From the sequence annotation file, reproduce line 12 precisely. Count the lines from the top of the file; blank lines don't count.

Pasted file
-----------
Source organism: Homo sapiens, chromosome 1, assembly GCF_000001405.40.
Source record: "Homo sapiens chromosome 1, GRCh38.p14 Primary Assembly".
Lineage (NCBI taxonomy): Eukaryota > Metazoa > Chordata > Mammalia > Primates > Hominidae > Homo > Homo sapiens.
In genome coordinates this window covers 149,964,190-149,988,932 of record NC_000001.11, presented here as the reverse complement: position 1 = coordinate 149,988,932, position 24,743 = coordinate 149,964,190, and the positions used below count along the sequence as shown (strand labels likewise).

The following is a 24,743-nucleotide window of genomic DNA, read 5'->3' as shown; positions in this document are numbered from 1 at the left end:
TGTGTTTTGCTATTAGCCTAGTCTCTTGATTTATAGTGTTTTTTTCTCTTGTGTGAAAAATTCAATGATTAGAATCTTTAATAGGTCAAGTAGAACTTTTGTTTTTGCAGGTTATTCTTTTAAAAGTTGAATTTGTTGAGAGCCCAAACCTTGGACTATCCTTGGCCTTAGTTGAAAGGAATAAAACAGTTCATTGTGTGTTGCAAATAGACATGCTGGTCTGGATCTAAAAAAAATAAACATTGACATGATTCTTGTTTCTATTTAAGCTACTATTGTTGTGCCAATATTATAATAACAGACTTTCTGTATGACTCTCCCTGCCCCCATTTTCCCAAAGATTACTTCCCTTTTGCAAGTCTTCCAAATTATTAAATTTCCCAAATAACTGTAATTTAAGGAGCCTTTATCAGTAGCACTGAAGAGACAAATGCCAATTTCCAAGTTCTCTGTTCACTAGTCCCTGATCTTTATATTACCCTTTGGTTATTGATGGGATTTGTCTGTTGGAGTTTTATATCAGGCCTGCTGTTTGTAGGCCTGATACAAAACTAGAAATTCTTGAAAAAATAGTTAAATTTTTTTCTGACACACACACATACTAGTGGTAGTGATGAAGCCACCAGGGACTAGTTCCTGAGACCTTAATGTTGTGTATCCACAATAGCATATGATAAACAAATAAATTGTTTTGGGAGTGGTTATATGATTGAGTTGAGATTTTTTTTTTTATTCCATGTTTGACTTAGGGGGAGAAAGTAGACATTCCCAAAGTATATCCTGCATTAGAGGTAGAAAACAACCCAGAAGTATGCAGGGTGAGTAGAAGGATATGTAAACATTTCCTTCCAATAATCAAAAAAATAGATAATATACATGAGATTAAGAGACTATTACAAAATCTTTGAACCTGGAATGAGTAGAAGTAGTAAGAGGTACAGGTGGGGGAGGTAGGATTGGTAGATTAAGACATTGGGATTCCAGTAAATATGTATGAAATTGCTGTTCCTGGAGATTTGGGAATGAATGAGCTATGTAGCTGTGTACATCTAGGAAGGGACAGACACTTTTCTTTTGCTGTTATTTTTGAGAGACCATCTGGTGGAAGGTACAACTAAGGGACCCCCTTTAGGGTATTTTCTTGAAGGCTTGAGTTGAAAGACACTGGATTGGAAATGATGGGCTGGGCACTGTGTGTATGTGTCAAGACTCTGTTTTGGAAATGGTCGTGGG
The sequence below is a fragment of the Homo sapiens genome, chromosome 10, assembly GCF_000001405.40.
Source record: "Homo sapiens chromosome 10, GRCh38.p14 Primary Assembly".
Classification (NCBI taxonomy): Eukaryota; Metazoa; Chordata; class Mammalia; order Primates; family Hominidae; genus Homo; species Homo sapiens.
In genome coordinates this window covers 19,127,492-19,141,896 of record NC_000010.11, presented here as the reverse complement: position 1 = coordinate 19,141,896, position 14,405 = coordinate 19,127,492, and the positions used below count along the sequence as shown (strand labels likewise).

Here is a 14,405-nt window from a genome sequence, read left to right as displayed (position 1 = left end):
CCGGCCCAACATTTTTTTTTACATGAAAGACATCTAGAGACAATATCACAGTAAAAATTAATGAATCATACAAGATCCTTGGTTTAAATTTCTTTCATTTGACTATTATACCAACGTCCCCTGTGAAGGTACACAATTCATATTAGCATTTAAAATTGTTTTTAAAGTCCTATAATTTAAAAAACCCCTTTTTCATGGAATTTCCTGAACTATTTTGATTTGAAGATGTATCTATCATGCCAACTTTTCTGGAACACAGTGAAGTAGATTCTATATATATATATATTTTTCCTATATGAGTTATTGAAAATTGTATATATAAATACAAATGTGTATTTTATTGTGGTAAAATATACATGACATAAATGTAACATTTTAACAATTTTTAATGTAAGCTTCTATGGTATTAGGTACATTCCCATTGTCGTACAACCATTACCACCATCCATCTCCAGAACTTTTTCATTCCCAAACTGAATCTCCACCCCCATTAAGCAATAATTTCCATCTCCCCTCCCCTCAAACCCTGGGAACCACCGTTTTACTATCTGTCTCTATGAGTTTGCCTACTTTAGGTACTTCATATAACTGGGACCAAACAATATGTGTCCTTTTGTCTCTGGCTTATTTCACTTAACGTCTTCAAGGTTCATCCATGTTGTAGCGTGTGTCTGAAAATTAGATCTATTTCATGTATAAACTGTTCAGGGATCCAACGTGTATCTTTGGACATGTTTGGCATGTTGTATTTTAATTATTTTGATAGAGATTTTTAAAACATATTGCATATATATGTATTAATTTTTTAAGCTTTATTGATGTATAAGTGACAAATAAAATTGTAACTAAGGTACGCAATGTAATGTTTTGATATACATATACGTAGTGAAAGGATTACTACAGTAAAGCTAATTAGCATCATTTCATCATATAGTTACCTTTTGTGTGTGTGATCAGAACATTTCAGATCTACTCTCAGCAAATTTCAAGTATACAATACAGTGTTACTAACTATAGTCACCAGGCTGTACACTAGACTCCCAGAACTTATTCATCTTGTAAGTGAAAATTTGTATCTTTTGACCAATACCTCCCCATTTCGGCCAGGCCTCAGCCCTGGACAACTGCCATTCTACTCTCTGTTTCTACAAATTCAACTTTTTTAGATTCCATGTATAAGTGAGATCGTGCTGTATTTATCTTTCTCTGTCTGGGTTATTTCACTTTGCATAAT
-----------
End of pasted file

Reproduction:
CCGGCCCAACATTTTTTTTTACATGAAAGACATCTAGAGACAATATCACAGTAAAAATTAATGAATCATACAAGATCCTTGGTTTAAATTTCTTTCATTTGACTATTATACCAACGTCCCCTGTGAAGGTACACAATTCATATTAGCATTTAAAATTGTTTTTAAAGTCCTATAATTTAAAAAACCCCTTTTTCATGGAATTTCCTGAACTATTTTGATTTGAAGATGTATCTATCATGCCAACTTTTCTGGAACACAGTGAAGTAGATTCTATATATATATATATTTTTCCTATATGAGTTATTGAAAATTGTATATATAAATACAAATGTGTATTTTATTGTGGTAAAATATACATGACATAAATGTAACATTTTAACAATTTTTAATGTAAGCTTCTATGGTATTAGGTACATTCCCATTGTCGTACAACCATTACCACCATCCATCTCCAGAACTTTTTCATTCCCAAACTGAATCTCCACCCCCATTAAGCAATAATTTCCATCTCCCCTCCCCTCAAACCCTGGGAACCACCGTTTTACTATCTGTCTCTATGAGTTTGCCTACTTTAGGTACTTCATATAACTGGGACCAAACAATATGTGTCCTTTTGTCTCTGGCTTATTTCACTTAACGTCTTCAAGGTTCATCCATGTTGTAGCGTGTGTCTGAAAATTAGATCTATTTCATGTATAAACTGTTCAGGGATCCAACGTGTATCTTTGGACATGTTTGGCATGTTGTATTTTAATTATTTTGATAGAGATTTTTAAAACATATTGCATATATATGTATTAATTTTTTAAGCTTTATTGATGTATAAGTGACAAATAAAATTGTAACTAAGGTACGCAATGTAATGTTTTGATATACATATACGTAGTGAAAGGATTACTACAGTAAAGCTAATTAGCATCATTTCATCATATAGTTACCTTTTGTGTGTGTGATCAGAACATTTCAGATCTACTCTCAGCAAATTTCAAGTATACAATACAGTGTTACTAACTATAGTCACCAGGCTGTACACTAGACTCCCAGAACTTATTCATCTTGTAAGTGAAAATTTGTATCTTTTGACCAATACCTCCCCATTTCGGCCAGGCCTCAGCCCTGGACAACTGCCATTCTACTCTCTGTTTCTACAAATTCAACTTTTTTAGATTCCATGTATAAGTGAGATCGTGCTGTATTTATCTTTCTCTGTCTGGGTTATTTCACTTTGCATAAT